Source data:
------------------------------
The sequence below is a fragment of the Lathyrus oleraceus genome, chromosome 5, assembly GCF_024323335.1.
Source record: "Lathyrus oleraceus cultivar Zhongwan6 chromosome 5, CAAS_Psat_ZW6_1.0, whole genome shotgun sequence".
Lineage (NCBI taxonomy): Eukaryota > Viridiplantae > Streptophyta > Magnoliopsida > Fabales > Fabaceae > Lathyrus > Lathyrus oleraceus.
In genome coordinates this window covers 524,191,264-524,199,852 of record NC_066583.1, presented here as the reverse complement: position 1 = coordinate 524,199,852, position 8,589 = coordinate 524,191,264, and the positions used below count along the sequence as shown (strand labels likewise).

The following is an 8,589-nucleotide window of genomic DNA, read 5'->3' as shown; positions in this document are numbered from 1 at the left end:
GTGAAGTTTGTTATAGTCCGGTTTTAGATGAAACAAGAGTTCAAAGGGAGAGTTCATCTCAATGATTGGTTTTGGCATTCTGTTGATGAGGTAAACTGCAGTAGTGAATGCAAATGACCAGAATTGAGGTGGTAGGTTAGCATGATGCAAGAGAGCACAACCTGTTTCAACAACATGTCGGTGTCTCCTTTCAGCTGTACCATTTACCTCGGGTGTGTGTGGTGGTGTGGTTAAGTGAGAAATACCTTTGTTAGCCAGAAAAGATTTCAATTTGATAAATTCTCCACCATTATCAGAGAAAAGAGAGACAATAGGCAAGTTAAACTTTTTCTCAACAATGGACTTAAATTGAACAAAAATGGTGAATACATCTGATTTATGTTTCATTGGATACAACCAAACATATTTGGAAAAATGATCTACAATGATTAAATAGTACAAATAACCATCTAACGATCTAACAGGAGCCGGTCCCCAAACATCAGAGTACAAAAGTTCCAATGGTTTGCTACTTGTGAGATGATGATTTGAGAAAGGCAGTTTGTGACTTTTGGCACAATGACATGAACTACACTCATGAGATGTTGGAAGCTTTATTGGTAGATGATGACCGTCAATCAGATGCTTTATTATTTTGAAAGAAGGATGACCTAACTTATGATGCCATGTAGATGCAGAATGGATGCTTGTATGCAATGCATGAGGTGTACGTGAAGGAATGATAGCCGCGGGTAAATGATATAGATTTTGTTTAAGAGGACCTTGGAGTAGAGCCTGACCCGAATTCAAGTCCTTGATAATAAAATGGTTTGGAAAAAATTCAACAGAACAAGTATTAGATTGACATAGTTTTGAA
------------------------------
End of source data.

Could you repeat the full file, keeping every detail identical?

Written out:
The sequence below is a fragment of the Lathyrus oleraceus genome, chromosome 5, assembly GCF_024323335.1.
Source record: "Lathyrus oleraceus cultivar Zhongwan6 chromosome 5, CAAS_Psat_ZW6_1.0, whole genome shotgun sequence".
Lineage (NCBI taxonomy): Eukaryota > Viridiplantae > Streptophyta > Magnoliopsida > Fabales > Fabaceae > Lathyrus > Lathyrus oleraceus.
In genome coordinates this window covers 524,191,264-524,199,852 of record NC_066583.1, presented here as the reverse complement: position 1 = coordinate 524,199,852, position 8,589 = coordinate 524,191,264, and the positions used below count along the sequence as shown (strand labels likewise).

The following is an 8,589-nucleotide window of genomic DNA, read 5'->3' as shown; positions in this document are numbered from 1 at the left end:
GTGAAGTTTGTTATAGTCCGGTTTTAGATGAAACAAGAGTTCAAAGGGAGAGTTCATCTCAATGATTGGTTTTGGCATTCTGTTGATGAGGTAAACTGCAGTAGTGAATGCAAATGACCAGAATTGAGGTGGTAGGTTAGCATGATGCAAGAGAGCACAACCTGTTTCAACAACATGTCGGTGTCTCCTTTCAGCTGTACCATTTACCTCGGGTGTGTGTGGTGGTGTGGTTAAGTGAGAAATACCTTTGTTAGCCAGAAAAGATTTCAATTTGATAAATTCTCCACCATTATCAGAGAAAAGAGAGACAATAGGCAAGTTAAACTTTTTCTCAACAATGGACTTAAATTGAACAAAAATGGTGAATACATCTGATTTATGTTTCATTGGATACAACCAAACATATTTGGAAAAATGATCTACAATGATTAAATAGTACAAATAACCATCTAACGATCTAACAGGAGCCGGTCCCCAAACATCAGAGTACAAAAGTTCCAATGGTTTGCTACTTGTGAGATGATGATTTGAGAAAGGCAGTTTGTGACTTTTGGCACAATGACATGAACTACACTCATGAGATGTTGGAAGCTTTATTGGTAGATGATGACCGTCAATCAGATGCTTTATTATTTTGAAAGAAGGATGACCTAACTTATGATGCCATGTAGATGCAGAATGGATGCTTGTATGCAATGCATGAGGTGTACGTGAAGGAATGATAGCCGCGGGTAAATGATATAGATTTTGTTTAAGAGGACCTTGGAGTAGAGCCTGACCCGAATTCAAGTCCTTGATAATAAAATGGTTTGGAAAAAATTCAACAGAACAAGTATTAGATTGACATAGTTTTGAA